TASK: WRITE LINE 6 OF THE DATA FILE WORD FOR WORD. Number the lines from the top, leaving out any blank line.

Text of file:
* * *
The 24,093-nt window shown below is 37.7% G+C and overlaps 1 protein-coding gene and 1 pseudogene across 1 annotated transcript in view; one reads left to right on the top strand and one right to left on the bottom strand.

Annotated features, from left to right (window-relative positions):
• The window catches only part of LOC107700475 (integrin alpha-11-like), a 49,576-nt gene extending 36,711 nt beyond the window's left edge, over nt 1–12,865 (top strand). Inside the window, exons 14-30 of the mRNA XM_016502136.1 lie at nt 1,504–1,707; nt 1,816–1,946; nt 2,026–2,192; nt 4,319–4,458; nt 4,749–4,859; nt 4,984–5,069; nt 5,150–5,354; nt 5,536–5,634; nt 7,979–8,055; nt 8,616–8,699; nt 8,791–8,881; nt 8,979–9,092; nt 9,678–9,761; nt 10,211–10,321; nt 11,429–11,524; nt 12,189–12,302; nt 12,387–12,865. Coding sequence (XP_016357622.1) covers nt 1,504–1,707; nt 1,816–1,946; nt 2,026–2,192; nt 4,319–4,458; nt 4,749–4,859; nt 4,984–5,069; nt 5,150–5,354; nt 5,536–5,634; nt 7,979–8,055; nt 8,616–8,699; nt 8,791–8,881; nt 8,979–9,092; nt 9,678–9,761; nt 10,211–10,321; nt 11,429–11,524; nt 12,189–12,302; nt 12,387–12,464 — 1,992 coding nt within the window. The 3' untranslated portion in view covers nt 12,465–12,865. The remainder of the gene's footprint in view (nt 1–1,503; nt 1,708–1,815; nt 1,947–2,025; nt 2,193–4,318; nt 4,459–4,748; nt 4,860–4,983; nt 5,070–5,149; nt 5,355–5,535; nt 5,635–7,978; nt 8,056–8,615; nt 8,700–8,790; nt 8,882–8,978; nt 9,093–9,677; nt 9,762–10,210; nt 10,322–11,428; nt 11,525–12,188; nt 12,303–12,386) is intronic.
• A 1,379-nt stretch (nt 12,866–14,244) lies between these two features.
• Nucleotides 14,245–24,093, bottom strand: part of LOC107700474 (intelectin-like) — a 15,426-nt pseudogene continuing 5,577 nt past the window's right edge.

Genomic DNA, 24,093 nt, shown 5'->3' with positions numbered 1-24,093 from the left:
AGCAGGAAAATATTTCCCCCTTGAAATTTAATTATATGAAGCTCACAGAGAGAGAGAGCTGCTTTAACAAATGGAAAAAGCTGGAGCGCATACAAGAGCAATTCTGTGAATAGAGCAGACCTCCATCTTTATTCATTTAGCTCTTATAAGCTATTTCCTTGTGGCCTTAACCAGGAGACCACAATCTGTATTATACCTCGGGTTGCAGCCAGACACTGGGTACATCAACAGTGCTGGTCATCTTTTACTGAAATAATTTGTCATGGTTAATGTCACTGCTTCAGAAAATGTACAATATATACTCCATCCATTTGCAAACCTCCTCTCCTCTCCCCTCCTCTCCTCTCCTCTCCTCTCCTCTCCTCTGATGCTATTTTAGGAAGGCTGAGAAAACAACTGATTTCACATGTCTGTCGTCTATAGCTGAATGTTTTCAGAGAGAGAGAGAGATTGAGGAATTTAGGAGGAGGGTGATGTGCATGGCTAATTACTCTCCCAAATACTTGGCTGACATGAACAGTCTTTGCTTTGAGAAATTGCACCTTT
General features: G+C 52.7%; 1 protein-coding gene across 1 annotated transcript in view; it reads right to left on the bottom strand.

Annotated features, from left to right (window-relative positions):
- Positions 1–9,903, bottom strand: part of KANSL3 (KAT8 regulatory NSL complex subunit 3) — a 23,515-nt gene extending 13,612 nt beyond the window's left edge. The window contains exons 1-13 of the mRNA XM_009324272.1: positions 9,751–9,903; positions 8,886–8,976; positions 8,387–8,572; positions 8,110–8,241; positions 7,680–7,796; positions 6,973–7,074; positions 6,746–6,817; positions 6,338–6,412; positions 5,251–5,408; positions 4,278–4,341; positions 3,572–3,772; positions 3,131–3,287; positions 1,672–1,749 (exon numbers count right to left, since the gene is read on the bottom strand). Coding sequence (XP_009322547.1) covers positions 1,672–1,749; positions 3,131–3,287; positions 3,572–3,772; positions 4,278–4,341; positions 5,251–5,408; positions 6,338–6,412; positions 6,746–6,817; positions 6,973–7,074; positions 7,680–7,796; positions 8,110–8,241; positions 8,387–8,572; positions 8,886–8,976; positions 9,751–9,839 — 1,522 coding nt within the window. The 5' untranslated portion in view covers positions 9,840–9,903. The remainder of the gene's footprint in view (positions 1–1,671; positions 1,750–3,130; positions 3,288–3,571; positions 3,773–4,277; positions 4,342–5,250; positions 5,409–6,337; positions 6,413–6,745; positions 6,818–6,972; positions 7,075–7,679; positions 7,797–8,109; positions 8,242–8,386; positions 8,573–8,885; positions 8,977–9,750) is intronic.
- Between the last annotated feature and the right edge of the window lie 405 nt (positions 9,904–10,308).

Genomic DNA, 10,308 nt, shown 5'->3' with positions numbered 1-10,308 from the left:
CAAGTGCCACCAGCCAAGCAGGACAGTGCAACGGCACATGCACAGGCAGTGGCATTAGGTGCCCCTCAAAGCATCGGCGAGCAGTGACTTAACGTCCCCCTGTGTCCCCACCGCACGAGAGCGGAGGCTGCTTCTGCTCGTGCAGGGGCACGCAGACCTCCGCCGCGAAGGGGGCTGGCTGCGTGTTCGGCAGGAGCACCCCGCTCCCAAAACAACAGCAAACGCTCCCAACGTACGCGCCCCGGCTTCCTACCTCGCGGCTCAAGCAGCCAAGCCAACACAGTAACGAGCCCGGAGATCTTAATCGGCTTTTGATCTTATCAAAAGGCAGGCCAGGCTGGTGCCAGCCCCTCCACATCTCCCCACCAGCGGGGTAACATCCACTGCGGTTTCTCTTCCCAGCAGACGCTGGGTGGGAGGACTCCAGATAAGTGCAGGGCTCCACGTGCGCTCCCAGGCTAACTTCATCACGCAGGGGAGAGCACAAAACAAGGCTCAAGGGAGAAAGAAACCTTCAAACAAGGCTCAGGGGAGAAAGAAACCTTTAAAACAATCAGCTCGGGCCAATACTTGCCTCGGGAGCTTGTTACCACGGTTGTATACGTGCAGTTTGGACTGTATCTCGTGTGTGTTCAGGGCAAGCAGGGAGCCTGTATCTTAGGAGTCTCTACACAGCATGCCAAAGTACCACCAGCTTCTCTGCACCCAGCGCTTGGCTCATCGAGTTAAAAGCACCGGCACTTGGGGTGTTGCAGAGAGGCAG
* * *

Genomic DNA, 24,093 nt, shown 5'->3' with positions numbered 1-24,093 from the left: